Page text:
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May 11, 2007

Oroville Mercury Register March 17, 1950

Oroville Man On Missing Vessel Richard La Rose, On First voyage, Sailed on Tender
An OROVILLE NAVY man on his first voyage is one of the 40 men aboard the U. S. S. Elder, navy net tender, mysteriously missing in mid-Pacific. All available search planes are criss-crossing the 2600 mile area today hunting for the net tender. Richard La Rose, 18, son of Mr. and Mrs. Wallace LaRose of Palermo road, was graduated from the San Diego Naval Base recently and went aboard the vessel as a fireman for his first sea voyage, his parents said here today. The ship, en route from Hawaii to the atomic testing grounds at Eniwetok, where it was to lay navigational buoys, has been missing four days and is the object of wide plane and ship search. La Rose was graduated from Oroville Union High School last June. He joined the Navy immediately following graduation.

REAR ADMIRAL Charles H. McMorgris, commanding officer of the rescue operation, today ordered all available planes into the search as well as three naval vessels, according to a United Press story from Pearl Harbor. Nine planes, eight four-engined Privateer patrol bombers and one utility craft, are all of the rescue planes which can presently be spared for the operation, McMorgris said. Two B-17 “dumbo” rescue planes now in Hawaii cannot be sent into the search he said, or the Hawaiian sea frontier would be left without planes equipped to parachute a lifeboat. McMorgris said all military air transport planes, flying regular trans-Pacific routes, have been diverted to fly over the search area. They will not be removed from their regular runs, however, he said.

More from “Recollections From Army Days” by Robert C. Brooks
Signs of spring were showing when we moved out. Soon after this we crossed the Rhine River on a pontoon bridge that our Engineers had built. We rode in our Halftracks, mostly on roads after this. There was resistance and some fire fights, but it was becoming apparent that the war wouldn’t last much longer. Approaching one village we were held up by artillery that was zeroed on the road. We dismounted around the side. Many German soldiers were surrendering, and we lined them up in columns, ready to march to the rear. Railroad tracks ran nearby, and I walked along them looking out for German soldiers. As I went around a curve I saw a soldier trying to change into civilian clothes. He was putting on a pair of civilian pants, but still had on his army jacket. I stopped him right away. Made him put his uniform back on, then took him to the column of prisoners. He had been “Caught with his pants down.” Our advances into Germany was too rapid for most of us to remember names of places we passed through. Some incidents do stand out, though. Near a small ancient-looking town that looked undamaged, we had been riding, when firing held us up. We were near the first buildings, and saw church steeple high above the buildings. Some men in a halftrack back of us saw shots come from the steeple, and fired on it with 50 caliber guns. We dismounted, and Baker and I ran to a covered archway by a stone building. We saw a fire start in the steeple over the old stone-brick church. As the fire got bigger and smoke was coming out, roof tiles began sliding down off the steeple and hitting the ground and lawn around the church. Soon several men, monks in brown robes, ran out the front door carrying some of the church articles – books, vases, crosses- and we expected any minute to see one of the heavy tiles hit one of them. But while that was still going on out halftrack came up and we jumped on and kept going. Didn’t see the outcome. Jim McCormick, who was with us, then said, “I sure hope those guys had faith enough and didn’t get hit’. To be continued.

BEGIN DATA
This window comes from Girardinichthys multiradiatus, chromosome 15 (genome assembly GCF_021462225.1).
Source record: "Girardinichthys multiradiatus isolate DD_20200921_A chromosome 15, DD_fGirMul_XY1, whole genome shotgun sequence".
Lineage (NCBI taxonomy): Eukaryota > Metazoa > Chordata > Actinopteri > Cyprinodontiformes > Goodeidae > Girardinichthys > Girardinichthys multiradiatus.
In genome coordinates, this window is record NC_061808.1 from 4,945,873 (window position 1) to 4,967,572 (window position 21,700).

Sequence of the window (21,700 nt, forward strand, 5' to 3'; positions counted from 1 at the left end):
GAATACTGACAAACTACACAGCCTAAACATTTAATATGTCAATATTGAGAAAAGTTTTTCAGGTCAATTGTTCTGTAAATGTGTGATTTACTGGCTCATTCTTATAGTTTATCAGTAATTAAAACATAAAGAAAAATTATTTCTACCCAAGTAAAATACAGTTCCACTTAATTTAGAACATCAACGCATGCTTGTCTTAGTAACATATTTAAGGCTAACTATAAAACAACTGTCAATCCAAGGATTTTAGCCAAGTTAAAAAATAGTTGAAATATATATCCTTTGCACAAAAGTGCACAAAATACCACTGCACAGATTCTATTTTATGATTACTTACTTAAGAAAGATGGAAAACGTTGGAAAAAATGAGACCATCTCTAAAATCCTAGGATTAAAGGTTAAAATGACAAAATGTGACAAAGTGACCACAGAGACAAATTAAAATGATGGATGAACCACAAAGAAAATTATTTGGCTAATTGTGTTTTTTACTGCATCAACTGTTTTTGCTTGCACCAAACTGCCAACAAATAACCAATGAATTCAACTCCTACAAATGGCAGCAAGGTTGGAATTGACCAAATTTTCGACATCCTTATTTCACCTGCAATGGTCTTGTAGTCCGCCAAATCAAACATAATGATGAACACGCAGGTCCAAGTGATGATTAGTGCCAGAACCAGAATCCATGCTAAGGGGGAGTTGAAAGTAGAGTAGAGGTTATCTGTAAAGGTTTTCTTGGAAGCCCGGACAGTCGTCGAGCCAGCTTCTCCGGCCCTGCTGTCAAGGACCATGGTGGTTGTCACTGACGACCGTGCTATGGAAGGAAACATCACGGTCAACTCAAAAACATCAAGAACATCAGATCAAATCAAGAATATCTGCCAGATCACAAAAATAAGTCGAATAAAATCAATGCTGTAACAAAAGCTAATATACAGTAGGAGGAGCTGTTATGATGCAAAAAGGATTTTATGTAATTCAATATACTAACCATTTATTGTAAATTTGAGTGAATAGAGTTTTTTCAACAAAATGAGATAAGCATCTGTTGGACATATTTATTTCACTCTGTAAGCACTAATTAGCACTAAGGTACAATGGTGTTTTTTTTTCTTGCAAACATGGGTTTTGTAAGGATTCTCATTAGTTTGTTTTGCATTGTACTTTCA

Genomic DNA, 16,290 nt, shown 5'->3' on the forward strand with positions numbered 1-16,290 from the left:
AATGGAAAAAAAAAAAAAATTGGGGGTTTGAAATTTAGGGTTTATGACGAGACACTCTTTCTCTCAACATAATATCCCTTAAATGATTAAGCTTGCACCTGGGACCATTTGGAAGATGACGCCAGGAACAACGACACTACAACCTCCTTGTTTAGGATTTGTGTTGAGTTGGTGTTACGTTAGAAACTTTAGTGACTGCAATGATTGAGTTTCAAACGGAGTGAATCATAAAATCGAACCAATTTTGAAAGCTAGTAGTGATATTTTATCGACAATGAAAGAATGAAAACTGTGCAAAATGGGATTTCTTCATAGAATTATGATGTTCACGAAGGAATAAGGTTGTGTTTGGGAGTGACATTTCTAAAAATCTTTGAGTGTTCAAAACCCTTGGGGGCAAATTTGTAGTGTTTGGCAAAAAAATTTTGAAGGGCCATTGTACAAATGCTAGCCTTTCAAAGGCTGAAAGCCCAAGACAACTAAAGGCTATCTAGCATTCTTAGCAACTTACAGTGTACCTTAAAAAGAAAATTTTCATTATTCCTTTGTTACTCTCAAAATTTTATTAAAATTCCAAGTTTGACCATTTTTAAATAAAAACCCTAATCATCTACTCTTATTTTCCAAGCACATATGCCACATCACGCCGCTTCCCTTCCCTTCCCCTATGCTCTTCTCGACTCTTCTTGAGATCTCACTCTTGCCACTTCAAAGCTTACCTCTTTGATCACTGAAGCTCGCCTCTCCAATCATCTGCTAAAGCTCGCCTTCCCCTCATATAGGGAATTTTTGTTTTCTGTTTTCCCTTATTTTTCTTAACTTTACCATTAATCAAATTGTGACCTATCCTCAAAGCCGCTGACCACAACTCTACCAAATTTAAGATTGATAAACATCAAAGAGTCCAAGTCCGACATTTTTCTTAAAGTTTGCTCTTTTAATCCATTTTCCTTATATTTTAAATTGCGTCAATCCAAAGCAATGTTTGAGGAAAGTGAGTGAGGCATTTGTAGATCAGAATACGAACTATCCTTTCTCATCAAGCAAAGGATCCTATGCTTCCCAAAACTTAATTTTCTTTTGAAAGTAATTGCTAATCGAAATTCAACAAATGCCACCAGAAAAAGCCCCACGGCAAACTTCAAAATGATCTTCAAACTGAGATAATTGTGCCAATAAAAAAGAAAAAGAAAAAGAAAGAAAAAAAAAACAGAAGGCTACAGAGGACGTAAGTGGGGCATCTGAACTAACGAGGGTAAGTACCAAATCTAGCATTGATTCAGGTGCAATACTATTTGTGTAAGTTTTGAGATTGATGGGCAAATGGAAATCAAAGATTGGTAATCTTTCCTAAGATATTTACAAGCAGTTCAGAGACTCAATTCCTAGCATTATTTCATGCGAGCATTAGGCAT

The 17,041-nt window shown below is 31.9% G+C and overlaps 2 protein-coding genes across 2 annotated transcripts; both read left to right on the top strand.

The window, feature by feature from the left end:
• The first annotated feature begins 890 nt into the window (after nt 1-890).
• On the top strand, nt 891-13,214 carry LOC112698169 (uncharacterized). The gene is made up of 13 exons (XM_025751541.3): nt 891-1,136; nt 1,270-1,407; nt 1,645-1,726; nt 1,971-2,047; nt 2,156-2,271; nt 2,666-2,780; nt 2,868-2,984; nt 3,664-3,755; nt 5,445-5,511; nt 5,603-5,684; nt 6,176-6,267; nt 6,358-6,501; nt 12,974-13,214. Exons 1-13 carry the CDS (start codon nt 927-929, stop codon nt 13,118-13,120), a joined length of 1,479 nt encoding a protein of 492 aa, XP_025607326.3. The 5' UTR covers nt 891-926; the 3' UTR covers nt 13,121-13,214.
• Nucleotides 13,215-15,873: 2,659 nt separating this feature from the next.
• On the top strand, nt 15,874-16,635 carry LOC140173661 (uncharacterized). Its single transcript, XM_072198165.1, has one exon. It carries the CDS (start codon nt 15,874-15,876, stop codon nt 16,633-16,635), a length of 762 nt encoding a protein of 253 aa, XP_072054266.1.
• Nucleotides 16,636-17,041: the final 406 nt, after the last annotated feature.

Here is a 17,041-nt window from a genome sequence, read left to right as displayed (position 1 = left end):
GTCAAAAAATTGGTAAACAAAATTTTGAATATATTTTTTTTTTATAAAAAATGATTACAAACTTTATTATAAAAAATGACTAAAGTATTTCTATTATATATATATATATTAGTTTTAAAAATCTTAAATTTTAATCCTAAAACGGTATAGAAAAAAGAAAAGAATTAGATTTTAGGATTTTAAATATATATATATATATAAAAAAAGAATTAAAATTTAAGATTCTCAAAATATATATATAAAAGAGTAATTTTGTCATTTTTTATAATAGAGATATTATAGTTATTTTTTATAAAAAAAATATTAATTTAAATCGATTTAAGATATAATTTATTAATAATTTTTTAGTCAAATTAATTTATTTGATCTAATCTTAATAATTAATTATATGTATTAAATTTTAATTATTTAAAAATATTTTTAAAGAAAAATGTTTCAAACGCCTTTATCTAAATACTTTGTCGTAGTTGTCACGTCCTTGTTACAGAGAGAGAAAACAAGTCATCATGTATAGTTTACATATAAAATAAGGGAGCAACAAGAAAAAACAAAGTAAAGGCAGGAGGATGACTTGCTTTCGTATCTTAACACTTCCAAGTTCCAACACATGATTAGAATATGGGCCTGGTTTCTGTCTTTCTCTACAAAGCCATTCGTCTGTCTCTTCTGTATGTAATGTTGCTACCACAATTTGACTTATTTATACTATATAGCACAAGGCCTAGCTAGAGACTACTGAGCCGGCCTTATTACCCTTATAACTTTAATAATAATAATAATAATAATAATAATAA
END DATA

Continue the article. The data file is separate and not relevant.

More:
Stu’s Notes: Our Spaghetti Dinner went very well. So many of our committee worked hard on this. Jim Halsey’s music was super great. He has been a big supporter of our Veterans Memorial Park through out the years. At the moment this is all I know of Richard LaRose. Would like to know more.